Gov. Andrew Cuomo warned the U.S. Secretary of Commerce in October that if changes weren’t made to fluke quotas to be fair to New York’s economy and commercial fishing families, the state would take legal action.
Last week, that threat became more real as the governor and state Attorney General Eric Schneiderman announced the filing of a petition with the federal government to establish fair quota allocations for the state’s commercial harvest of fluke, or summer flounder.
In a March 23 statement, Mr. Cuomo said the federal government can’t rely on “decades-old data to uphold the fluke quotas, which put New York at a disadvantage compared to other states.”
“New York’s commercial fishing industry has been held back by archaic federal restrictions for too long, and by taking action to defend fair treatment of our fishers, we will help this valuable industry reach its full potential,” he said.
The state Department of Conservation petitioned for revised allocations with the U.S. Department of Commerce’s National Oceanic and Atmospheric Administration, National Marine Fisheries Service and the Mid-Atlantic Fishery Management Council.
“New York’s commercial fishing industry deserves a fair shake — not the back of the hand — from the federal government,” Mr. Schneiderman said. “Federal law requires that our nation’s marine fisheries be managed according to the best available science, and in a fair, efficient, and safe way. Simply put, perpetuating New York’s undersized, outdated share of the commercial summer flounder fishery does not meet the requirements of the law.”
Department of Environmental Conservation commissioner Basil Seggos also said changes need to be made.
Local fishermen have long felt they’re left short-changed while other East Coast states have higher quotas. Some are skeptical of what will come next, as they’ve dealt with restrictions on fluke fishing since 1992, which state officials and fishermen say were based on inaccurate or outdated data on the fish population.
State-by-state allocations for commercial fluke were set in the early 1990s using incomplete landings data from 1980 to 1989, state officials said. At that time, New York’s allocation was set at 7.6 percent of the coast-wide quota, while the other states were allocated more — up to 15.7 percent for Rhode Island and 16.7 percent for New Jersey. Virginia and North Carolina were allocated 21.3 percent and 27.4 percent, respectively.
Daily trip limits for New York fishermen resulted in 50 pounds in 2017 and 70 pounds in 2016 under the quota, officials said.
“We’ve had a lot of promises for the past couple of years,” said Phil Karlin, a commercial fisherman and founder of PE & DD Seafood in Riverhead. “New York has been suffering for the past 25 years over it, where it’s really a shame it wasn’t taken care of right in the beginning.”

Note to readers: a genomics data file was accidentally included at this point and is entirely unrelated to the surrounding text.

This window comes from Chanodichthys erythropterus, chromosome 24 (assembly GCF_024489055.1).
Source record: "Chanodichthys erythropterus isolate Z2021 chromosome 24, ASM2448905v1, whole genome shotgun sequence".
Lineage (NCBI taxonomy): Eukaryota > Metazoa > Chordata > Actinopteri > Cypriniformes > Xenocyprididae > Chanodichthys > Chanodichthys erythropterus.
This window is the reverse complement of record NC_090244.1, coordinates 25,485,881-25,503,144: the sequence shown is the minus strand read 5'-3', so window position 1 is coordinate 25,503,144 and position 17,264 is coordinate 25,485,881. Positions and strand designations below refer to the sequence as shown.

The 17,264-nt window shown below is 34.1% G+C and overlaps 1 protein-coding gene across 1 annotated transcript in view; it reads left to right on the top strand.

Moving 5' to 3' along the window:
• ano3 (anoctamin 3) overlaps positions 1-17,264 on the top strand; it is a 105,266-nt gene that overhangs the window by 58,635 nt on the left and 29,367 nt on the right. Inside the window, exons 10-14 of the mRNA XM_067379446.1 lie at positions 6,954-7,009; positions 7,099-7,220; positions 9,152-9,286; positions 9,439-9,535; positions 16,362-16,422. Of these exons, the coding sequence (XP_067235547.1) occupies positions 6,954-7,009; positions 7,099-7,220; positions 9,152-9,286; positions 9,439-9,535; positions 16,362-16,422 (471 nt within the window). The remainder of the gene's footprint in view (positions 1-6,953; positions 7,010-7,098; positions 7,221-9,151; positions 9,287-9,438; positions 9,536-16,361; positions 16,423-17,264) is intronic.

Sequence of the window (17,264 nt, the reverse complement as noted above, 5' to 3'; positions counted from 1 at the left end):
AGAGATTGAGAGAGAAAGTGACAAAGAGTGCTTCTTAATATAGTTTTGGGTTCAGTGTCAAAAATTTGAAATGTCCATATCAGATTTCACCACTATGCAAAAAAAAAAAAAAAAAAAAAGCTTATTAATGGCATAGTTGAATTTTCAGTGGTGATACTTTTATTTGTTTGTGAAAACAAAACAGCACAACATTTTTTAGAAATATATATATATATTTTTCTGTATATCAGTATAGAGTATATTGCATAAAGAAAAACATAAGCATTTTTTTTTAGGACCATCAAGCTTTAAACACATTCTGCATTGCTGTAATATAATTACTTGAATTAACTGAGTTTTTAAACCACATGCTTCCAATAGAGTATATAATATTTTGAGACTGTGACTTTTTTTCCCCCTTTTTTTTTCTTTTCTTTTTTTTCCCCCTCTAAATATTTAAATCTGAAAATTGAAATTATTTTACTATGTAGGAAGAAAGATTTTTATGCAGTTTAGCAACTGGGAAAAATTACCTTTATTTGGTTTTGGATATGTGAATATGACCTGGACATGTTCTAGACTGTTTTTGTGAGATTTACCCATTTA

But Mr. Karlin said he thinks the petition is a good step.
“Hopefully the governor will get something done,” he said. “It’s in his hands right now. We just have to hold tight and see what happens.”
Fisherman Arthur Kretschmer of Mattituck also noted a long wait for any steps toward change.
“Where have they been the past 20 years?” he asked. “We’re fighting over crumbs here.”
Summer flounder commercial quotas for 2018 were set a 7.6 percent share for New York, while shares for some other East Coast states such as Rhode Island, New Jersey and Virginia are set to double and triple that, out of a total 6.4 million-pound quota in the Atlantic region.
“How is that fair?” asked Mr. Krestchmer.
It isn’t only the fluke quota that has New York fishermen feeling cheated, Mr. Kretschmer said. The state is also reviewing allocations for other species, including black sea bass and bluefish, and may follow a similar legal path, officials said.
Congressman Lee Zeldin (R-Shirley) met with local fisherman on the issue in September.
“This is an important step in the right direction, but the commercial fluke fishing quota is just one of the many inequities and disadvantages Long Island fishermen suffer. We need tri-state parity across the board,” Mr. Zeldin said.
The congressman’s office released an op-ed Monday in which he argued that Long Island fishermen have suffered in general under unfair quotas and allocations. This comes as the Atlantic States Marine Fisheries Commission is rolling out this year’s allocation on black sea bass.
Mr. Zeldin introduced a bill last year — H.R. 1195, known as the Local Fishing Access Act — that has the goal of reforming federal law to allow striped bass fishing in the Block Island transit zone, which encompasses federal waters between Montauk and Block Island.
“The vast majority of Long Island fishing takes place in the Atlantic Ocean and Long Island Sound; waters shared with our neighboring states, New Jersey and Connecticut,” Mr. Zeldin wrote. “Yet, New York fishermen are restricted by smaller fishing quotas than these two other states. That means when two boats are fishing next to each other, one is allowed to catch up to double the amount of the other because it is landing the fish in New Jersey or Connecticut instead of New York. This discrepancy is ridiculous and inequitable. That’s why, when it comes to fishing quotas, tri-state parity is so important.”